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Aussie privacy reforms to deal with social networks

The government plans to reform Australia's 20 year old privacy laws so they are better placed to deal with the Internet age, according to Senator John Faulkner, who highlighted issues such as social networking sites and online retailers.
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Written by Suzanne Tindal on

The government plans to reform Australia's 20 year old privacy laws so they are better placed to deal with the Internet age, according to Senator John Faulkner, who highlighted issues such as social networking sites and online retailers.

Faulkner highlighted how privacy is changing: "Most Australians think they know what privacy means — and probably have views as to how their privacy ought to be protected and preserved.

"Unfortunately privacy isn't that simple. Today, privacy can be compromised not only by the ways in which governments and corporations store and manage information, but also by a casual Facebook posting by a friend-of-a-friend, or by the record keeping practices of an international online retailer, or an auction site with servers located in several jurisdictions," he said.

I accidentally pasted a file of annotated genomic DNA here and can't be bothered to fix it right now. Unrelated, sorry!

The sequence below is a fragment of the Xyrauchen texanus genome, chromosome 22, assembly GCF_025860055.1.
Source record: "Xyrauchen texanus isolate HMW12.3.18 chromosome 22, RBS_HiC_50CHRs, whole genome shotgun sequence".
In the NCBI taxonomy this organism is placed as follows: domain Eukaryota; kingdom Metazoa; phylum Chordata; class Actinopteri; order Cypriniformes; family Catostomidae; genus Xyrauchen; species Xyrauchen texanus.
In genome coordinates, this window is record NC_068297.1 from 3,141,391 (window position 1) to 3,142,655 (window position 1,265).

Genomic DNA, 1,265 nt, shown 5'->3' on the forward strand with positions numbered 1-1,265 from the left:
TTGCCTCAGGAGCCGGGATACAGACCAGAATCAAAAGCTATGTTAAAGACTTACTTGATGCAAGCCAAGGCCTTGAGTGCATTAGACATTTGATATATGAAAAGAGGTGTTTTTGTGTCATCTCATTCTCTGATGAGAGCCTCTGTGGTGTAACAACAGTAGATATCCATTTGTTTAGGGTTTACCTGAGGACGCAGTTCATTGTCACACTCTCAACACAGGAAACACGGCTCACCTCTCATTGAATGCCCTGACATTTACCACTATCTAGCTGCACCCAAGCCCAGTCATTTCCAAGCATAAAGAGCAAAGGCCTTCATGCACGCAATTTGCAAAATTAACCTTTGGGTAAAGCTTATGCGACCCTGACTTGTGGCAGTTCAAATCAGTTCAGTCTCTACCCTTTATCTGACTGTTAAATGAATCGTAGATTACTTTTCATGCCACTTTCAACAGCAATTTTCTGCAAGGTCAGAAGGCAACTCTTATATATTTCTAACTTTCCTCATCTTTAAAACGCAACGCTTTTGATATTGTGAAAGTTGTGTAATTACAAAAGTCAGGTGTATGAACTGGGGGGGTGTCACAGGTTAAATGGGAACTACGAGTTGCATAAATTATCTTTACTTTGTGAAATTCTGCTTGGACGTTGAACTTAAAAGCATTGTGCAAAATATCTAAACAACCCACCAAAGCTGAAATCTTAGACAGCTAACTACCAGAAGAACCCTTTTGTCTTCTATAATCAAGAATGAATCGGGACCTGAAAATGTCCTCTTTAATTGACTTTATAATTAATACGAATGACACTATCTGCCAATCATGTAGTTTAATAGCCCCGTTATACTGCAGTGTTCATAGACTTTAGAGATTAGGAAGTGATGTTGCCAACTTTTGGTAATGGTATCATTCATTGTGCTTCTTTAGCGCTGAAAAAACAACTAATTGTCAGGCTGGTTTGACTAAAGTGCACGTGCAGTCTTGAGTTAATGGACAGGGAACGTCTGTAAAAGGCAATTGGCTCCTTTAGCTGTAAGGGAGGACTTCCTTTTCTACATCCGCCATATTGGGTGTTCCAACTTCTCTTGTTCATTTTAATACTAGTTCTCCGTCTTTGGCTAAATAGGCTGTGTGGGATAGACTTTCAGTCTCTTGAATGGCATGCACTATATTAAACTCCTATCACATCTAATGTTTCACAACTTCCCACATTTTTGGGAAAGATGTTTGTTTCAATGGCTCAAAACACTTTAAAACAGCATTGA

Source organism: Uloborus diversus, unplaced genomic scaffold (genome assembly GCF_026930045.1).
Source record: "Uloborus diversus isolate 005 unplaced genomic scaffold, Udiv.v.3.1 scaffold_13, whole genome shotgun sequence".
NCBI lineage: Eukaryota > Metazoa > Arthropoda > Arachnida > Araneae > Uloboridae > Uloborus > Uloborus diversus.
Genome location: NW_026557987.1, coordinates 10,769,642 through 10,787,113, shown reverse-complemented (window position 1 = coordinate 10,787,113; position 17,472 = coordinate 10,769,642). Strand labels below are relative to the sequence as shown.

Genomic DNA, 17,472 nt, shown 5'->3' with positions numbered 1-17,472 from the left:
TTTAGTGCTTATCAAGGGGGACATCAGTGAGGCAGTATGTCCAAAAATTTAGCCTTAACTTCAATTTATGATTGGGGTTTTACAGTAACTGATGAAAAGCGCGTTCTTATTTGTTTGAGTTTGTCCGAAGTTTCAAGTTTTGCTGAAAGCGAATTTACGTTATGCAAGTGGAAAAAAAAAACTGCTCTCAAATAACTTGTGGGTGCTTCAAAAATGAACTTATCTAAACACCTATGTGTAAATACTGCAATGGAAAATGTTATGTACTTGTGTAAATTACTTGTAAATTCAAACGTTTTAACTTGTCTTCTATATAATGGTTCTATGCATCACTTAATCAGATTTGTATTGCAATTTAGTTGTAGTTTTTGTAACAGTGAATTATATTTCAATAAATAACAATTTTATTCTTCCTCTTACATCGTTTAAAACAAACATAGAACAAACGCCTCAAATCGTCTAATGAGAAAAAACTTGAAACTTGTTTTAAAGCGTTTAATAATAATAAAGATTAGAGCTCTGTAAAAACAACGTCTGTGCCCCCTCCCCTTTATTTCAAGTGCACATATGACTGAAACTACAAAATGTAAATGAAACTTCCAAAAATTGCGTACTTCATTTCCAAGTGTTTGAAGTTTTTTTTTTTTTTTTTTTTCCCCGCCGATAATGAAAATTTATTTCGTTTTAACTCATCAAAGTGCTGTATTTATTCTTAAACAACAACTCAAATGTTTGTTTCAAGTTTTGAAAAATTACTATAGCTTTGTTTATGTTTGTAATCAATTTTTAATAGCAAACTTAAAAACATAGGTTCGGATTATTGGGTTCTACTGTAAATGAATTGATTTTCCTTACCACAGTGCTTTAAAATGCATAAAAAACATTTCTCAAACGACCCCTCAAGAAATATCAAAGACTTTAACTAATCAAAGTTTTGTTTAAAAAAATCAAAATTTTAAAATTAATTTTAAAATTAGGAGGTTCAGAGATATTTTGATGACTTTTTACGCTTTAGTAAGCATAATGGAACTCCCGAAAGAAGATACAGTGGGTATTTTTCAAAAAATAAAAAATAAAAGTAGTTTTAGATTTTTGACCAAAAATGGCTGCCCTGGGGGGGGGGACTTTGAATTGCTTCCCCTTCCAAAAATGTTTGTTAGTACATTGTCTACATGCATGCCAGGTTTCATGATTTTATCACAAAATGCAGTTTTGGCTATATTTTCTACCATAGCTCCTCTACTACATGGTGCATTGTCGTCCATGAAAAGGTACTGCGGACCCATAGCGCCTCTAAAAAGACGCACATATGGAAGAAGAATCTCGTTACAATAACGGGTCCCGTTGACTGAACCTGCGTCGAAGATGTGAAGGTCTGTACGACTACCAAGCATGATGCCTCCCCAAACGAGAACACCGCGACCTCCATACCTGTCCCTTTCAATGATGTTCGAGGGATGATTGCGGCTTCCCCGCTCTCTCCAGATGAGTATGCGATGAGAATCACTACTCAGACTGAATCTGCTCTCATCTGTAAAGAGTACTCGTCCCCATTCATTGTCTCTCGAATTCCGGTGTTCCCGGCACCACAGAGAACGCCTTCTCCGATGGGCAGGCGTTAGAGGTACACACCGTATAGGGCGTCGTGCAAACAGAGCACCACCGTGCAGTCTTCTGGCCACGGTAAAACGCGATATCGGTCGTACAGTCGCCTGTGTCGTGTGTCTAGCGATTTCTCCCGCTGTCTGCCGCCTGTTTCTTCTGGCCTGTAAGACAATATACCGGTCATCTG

There have been major changes since the Privacy Act was written in 1988, said Faulkner, who highlighted the ease at which information can cross international borders. But this data flow is necessary, he said, calling it "the life blood of modern business".

Business and social networking have ensured cross-border communication has become "a fact of life", he said, just as jurisdictional limitations in dealing with cross-border flows are a fact of life.

"Cross border information flows are, by their very nature, an issue that cannot be addressed by just one state or even just one international organisation," he said.

"The release of the ALRC's final report at the end of May will provide an opportunity for the Government to tackle the challenge of privacy reform and build a privacy regime to serve modern Australia," said Faulkner.

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